Notwithstanding the repeated censuring of my betters against impious Heathen ways, I have to admit that Anglo-Saxon charms are, quite simply, fascinating. But then I am a bit of a naughty monk at times.
Surviving in a range of manuscripts, the earliest of which are tenth-century, these incantations provide us with insight into the way facets of pagan heritage and culture endured within Anglo-Saxon Christian society.
Many of the charms relate to medicine, for curing things like ague, diarrhoea and elf-hiccup – what do you mean elves don’t cause hiccups? Of course they do! Other charms may be sung for protection when you're about to embark on a long journey; others for improving the productivity of your land.
Some of the charms, such as the one I’m going to focus on here, have been to some extent Christianised. You may be required, for example, to utter the Paternoster (the ‘Our Father’ prayer) over your neighbour’s nasty black ulcers, or nine times invoke an angel and the Lord whilst spitting on his painful leg – let’s hope you’re good friends!
The charm below, which I’ve transcribed and translated from the twelfth-century Textus Roffensis manuscript, is fascinating for several reasons.
The first thing that is most curious is that it appears amidst a collection of laws. So not long after reading about Northumbrian wergilds (the legal price set against a person’s life) and the correct procedure for betrothing a woman, and just before you find out how to bequeath your valuables in anticipation of popping your clogs (I know! Anglo-Saxons don’t wear clogs: cut me some slack, blessed readers), well, you get directions on chanting a charm in order to get back your stolen sheep.
I suppose all these things do relate to personal property in one sense or another – my sincerest apologies to my blessed female readers – so arguably it’s not so daft to see this charm preserved in this context.
The second thing that fascinates me is the deployment of pagan traditions – what we might loosely call magic – before any invoking of Christ and the faithful pre-Christian patriarchs actually begins.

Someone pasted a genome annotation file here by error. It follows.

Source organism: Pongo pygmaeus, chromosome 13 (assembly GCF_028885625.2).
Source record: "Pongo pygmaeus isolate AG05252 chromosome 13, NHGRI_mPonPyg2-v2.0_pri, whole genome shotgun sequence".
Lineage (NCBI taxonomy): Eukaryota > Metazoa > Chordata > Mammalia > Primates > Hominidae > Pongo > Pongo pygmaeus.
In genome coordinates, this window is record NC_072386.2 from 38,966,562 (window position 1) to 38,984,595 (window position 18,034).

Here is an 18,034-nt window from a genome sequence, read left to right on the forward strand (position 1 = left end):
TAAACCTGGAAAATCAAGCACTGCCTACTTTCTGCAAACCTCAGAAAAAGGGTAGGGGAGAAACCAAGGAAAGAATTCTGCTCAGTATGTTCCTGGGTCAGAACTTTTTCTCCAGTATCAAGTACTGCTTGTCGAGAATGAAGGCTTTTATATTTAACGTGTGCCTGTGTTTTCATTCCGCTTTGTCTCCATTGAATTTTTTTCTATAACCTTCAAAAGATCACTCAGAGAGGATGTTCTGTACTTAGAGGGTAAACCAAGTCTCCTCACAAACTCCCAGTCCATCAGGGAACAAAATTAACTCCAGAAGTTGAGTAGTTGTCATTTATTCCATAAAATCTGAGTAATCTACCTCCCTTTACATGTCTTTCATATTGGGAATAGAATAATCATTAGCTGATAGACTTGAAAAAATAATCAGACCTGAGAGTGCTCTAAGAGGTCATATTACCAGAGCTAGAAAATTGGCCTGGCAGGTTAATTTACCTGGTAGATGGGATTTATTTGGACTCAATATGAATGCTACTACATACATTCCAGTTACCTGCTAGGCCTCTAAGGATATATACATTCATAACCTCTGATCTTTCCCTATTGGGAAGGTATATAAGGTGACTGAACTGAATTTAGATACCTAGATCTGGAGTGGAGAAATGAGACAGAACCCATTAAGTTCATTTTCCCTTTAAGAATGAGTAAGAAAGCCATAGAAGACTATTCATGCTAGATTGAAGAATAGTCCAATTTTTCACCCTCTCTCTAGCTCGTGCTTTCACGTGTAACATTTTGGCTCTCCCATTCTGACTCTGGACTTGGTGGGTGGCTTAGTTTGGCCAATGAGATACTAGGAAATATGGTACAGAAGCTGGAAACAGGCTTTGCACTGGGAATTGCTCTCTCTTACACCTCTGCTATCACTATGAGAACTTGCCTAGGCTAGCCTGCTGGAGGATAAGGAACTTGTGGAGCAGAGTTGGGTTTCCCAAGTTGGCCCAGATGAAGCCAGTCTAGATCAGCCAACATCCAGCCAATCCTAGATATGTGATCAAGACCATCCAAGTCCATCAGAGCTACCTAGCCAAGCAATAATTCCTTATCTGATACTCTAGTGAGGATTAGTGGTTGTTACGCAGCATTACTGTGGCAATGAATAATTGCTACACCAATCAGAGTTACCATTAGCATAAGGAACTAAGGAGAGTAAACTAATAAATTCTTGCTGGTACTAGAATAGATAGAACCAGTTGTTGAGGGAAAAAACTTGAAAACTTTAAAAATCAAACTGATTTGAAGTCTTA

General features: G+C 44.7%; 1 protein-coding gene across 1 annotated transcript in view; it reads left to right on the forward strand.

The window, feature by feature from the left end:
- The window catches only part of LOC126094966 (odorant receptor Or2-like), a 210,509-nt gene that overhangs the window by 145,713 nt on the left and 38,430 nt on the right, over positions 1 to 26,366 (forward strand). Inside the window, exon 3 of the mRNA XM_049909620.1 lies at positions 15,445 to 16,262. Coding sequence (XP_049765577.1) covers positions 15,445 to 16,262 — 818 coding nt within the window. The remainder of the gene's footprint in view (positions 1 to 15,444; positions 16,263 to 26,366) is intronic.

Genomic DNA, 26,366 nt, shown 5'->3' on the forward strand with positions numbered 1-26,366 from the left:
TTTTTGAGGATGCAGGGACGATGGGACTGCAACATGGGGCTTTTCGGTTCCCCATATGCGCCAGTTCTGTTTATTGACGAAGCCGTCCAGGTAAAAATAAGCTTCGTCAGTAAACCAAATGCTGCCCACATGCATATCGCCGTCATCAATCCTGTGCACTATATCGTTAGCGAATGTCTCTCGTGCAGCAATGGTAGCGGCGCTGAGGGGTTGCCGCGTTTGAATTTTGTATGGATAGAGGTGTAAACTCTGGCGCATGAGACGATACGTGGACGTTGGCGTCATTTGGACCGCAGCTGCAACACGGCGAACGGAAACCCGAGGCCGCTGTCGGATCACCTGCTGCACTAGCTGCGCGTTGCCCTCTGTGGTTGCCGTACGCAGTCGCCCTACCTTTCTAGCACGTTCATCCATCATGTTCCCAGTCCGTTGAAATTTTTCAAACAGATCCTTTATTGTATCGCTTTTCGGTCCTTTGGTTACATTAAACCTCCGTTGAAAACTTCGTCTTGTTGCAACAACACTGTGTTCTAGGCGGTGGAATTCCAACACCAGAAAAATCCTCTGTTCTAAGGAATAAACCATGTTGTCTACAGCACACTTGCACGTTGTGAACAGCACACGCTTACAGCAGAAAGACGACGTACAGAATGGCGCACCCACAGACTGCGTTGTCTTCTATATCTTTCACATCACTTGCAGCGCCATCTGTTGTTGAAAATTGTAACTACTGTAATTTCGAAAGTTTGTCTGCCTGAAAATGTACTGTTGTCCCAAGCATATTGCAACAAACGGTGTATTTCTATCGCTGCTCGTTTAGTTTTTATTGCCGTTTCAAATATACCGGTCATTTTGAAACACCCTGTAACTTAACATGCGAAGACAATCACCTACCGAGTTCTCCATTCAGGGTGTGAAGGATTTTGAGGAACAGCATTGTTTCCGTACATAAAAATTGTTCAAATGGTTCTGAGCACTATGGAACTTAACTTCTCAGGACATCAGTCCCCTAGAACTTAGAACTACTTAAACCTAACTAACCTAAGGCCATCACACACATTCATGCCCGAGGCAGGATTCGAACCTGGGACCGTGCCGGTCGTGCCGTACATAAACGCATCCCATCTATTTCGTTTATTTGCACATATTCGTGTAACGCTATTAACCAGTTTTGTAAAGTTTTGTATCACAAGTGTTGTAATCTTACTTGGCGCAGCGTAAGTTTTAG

It’s as if the singing alone is not sufficient: one has to physically engage with the charm process. In this case it’s lighting three candles and dripping the wax three times over the tracks of your stolen animal. One late Victorian scholar explains that this specifically relates to sorcery: the spilt wax will act as magic glue to the feet of your horse or cow, and the lit candles will illuminate the way and expose the thieves. Wonderful!
The final point of intrigue relates to the wording of the charm. You see, at least in this case, you’re not simply expected to utter a load of gobbledygook. No, blessed readers, you’re expected to engage your capacity for understanding narrative similitude. In other words, when you read below about the crime of the Jews crucifying Christ – I’m afraid a fair bit of anti-Semitism runs through the charms – you should realise that their deed was not hidden, and neither will the wicked work of your horrid thief be concealed! Rather neat similitude, I suppose.
Well, I suspect you want to get on with it, don’t you, blessed readers? I know the pilfering that goes on around here! So, get your three candles, get ready to drip, and chant out that charm!
The instructions for giving the charm are written in Old English. The charm itself is a mixture of Latin and Old English. The coloured letters correspond to those in the Textus Roffensis manuscript.
Gif feoh sy under numen: gif hit sy hors, sing on his feotere, oððe on his bridels.
Gif hit sy oþer feoh, sing on þæt hofrec and ontend þreo candela and dryp on ðæt ofrec wæx ðriwa: ne mæg hit ðe manna forhelan.
Gif hit sy inorf sing on feower healfa ðæs huses, and æne on middan.
[To be sung]
Crux Christi reducat. Crux Christi per furtum periit: inventa est.
Abraham tibi [semitas],# vias, montes concludat; Iob et flumina;
[Iacob te]* ad iudicii ligatum perducat.
Iudeas Christi, Crist ahengan ðæt him com to wite swa strangum.
gedydon heom dæda þa wyrstan hy ðæt drofe forguldon
hælon hit him to hearme myclum and heo hit nafor helan ne mihton.
# TR actually reads ‘sanitas’ (‘sanity’), but this seems to be an error as it does not fit grammatically; ‘semitas’ appears instead in other manuscripts. *The subject and object of the verb are missing in TR; ‘Jabob te’ is used in other manuscripts.
If livestock is stolen: If it is a horse, sing [the charm] upon its fetters or upon its bridle. If it is other livestock, sing over the hoof-track, and light three candles and drip wax three times over the hoof-track: no man may hide it. If it is household property, sing to the four sides of the house and once in the middle.
[To be sung]
May the Cross of Christ restore. The Cross of Christ was lost by theft: it was found. May Abraham shut up to you paths, roads, mountains; and Job the rivers. May Jacob lead you to judgement bound. The Jews of Christ’s [day] hanged Christ; that came back upon them as a punishment just as powerful. They did to him the worst of deeds, they paid for that with trouble. They concealed it to their great harm, but they were never able to conceal it.
If you would like to hear part of the charm text read out loud, click on the link below.
A freely accessible edition of the charm texts, complete with translations, is available online. Just click the link below.
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